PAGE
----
The Power of Denial

It’s hard to separate out normal young adult behavior from behavior that is abnormal, given that most seventeen to twenty-five year olds do experiment with alcohol and drugs while simultaneously trying to “cut the apron strings.” So, when Ron came home drunk after parties during spring break or started acting rebellious, we chalked it up to his age, especially given that he was maintaining good grades at school—at least for his freshman and part of his sophomore years.

Then, other signs began to pop up. More than once he lost his cell phone, or, admittedly, “dropped it into his beer.” More than once he couldn’t find care packages we sent from home. More than once he visited home with a black eye. “Just friendly wrestling with friends,” he explained.

After his freshman year when my husband and I would fly out to attend a football game or school event with him, he would spend minimal time with us and then disappear. Over time he became more and more fidgety, nervous, overly sensitive, negative, hot-tempered and less concerned about his waning grades. Frequently his younger sister expressed concern that Ron was “acting weird.” Then, shortly into his junior year, friends from home told him he’d changed and quit hanging out with him during school breaks.

“Oh, he’s just under pressure at school, “ we would tell ourselves. “Oh, all young adults act weird when they’re trying to ‘find themselves’.” “Oh, it’s just hard growing up.”

The power of denial is unbelievably strong, and my husband and I were powerfully steeped in it. We could rationalize anything away, including his declining personal hygiene and appearance. “He’s just getting into grunge,” we told ourselves.

And then his grades began plummeting, and then he quit calling home, and then he quit answering or returning our calls.

And then, I got the call.

I will end this post pointing out the second obvious landmine: Denial.

Sadly, much of denial stems from our lack of understanding of what addiction is and how it can manifest itself. Like most other diseases, addiction is non-discriminatory. But, also like other diseases, there are signs and symptoms that present themselves long before the disease becomes full-blown. Here are some warning signs from HELPGUIDE.org:

Behavioral signs of drug abuse

  • Drop in attendance and performance at work or school.
  • Unexplained need for money or financial problems. May borrow or steal to get it.
  • Engaging in secretive or suspicious behaviors.
  • Sudden change in friends, favorite hangouts, and hobbies.
  • Frequently getting into trouble (fights, accidents, illegal activities).

Psychological warning signs of drug abuse

  • Unexplained change in personality or attitude.
  • Sudden mood swings, irritability, or angry outbursts.
  • Periods of unusual hyperactivity, agitation, or giddiness.
  • Lack of motivation; appears lethargic or “spaced out.”
  • Appears fearful, anxious, or paranoid, with no reason.

In retrospect, it is absolutely clear to me that Ron had been struggling with addiction long before he hit a crisis level, and, although I certainly was aware that addiction existed in our world, I was in denial that it had anything to do with my own. Disease can present itself unexpectedly to anyone, and the disease of addiction is no exception.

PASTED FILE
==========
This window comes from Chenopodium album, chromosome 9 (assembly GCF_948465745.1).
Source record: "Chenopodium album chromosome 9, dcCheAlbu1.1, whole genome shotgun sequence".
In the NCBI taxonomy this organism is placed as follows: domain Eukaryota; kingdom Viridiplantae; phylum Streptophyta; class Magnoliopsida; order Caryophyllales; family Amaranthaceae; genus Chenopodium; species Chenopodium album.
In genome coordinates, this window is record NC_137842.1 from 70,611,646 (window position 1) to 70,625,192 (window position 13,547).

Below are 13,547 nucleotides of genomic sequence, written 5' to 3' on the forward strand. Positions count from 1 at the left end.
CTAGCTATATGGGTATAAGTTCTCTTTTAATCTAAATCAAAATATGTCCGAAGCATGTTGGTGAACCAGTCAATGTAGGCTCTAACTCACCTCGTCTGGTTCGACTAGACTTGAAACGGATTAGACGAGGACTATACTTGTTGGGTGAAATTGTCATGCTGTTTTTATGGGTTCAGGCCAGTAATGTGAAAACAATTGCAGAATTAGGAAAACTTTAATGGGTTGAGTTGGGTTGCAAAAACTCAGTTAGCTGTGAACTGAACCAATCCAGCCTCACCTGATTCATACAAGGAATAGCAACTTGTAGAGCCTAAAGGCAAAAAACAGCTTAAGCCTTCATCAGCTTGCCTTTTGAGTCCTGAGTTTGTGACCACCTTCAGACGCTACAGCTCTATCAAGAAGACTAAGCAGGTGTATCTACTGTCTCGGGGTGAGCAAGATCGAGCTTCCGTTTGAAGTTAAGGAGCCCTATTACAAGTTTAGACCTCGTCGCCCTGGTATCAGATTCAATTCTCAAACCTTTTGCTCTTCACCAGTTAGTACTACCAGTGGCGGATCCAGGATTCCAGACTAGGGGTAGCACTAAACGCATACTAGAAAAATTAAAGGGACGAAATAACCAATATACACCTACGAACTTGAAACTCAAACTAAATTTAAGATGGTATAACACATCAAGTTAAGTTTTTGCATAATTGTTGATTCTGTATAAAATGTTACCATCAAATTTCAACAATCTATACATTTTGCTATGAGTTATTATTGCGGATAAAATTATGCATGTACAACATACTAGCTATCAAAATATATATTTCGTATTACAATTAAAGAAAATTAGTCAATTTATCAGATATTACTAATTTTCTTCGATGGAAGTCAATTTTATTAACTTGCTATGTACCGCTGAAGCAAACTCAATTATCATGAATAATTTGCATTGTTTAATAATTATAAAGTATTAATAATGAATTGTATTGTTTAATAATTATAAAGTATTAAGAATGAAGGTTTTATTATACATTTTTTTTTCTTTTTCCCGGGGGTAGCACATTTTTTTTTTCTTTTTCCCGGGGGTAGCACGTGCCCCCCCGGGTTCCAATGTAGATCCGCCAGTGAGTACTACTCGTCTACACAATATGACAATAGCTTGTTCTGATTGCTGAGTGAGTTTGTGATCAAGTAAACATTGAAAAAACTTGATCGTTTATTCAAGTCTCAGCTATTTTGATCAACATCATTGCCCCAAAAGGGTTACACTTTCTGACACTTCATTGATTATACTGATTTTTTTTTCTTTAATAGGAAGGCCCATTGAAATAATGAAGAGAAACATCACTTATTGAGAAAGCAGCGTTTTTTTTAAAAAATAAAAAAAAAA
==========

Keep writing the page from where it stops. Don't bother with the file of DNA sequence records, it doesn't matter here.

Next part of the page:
Please look for my next post: “What Next?”

Are You in Denial?

Are you in denial? Author of Codependency for Dummies and Conquering Shame and Codependency: 8 Steps to Freeing the True YouDarlene Lancer explains the concept, how to recognize and ways to get help in today’s guest post…


Denial has been called the hallmark of addiction. It’s true not only for drug (including alcohol) addicts, but also for their partners and family members. Of course, we’d barely be able to cope if we worried that we or people we love could die today. Thus, denial is a defense mechanism that helps us survive. On the other hand, denial harms us when it causes us to ignore problems for which there are solutions or deny feelings and needs that if dealt with would enhance our lives.

Ways We Deny

Darlene Lancer, author of "Codependency for Dummies," shares her post on betrayal.

Darlene Lancer, author of “Conquering Shame and Codependency,” writes about denial, how to recognize it and what to do about it.

Denial is a defense that helps us. It takes many forms. It doesn’t always mean we are unconscious of what’s going on. We may only block out or minimize its impact. For instance, Connie knew her husband shouldn’t call her names, but didn’t realize that this was abuse. She also made excuses for him, telling herself that this was just how he acted when he drank. We might also rationalize drug abuse because it’s only wine or marijuana or only used for sleep or as pain medication. Here are some forms of denial:

• Rationalization
• Minimization
• Self-Deception
• Forgetting
• Lying (asserting the opposite of the truth, but not intentional lying)

Reasons for Denial

There are many reasons we use denial, including avoidance of physical or emotional pain, fear, shame or conflict. It’s the first defense that we learn as a child. I thought it cute when my four-year-old son vehemently denied having eaten any chocolate ice cream, while the evidence was smeared all over his mouth. He had lied out of self-preservation and the fear of being punished. Denial is adaptive when it helps us cope with difficult emotions, such as in the initial stages of grief following the loss of a loved one, particularly if the separation or death is sudden. Denial allows our body-mind to adjust to the shock more gradually.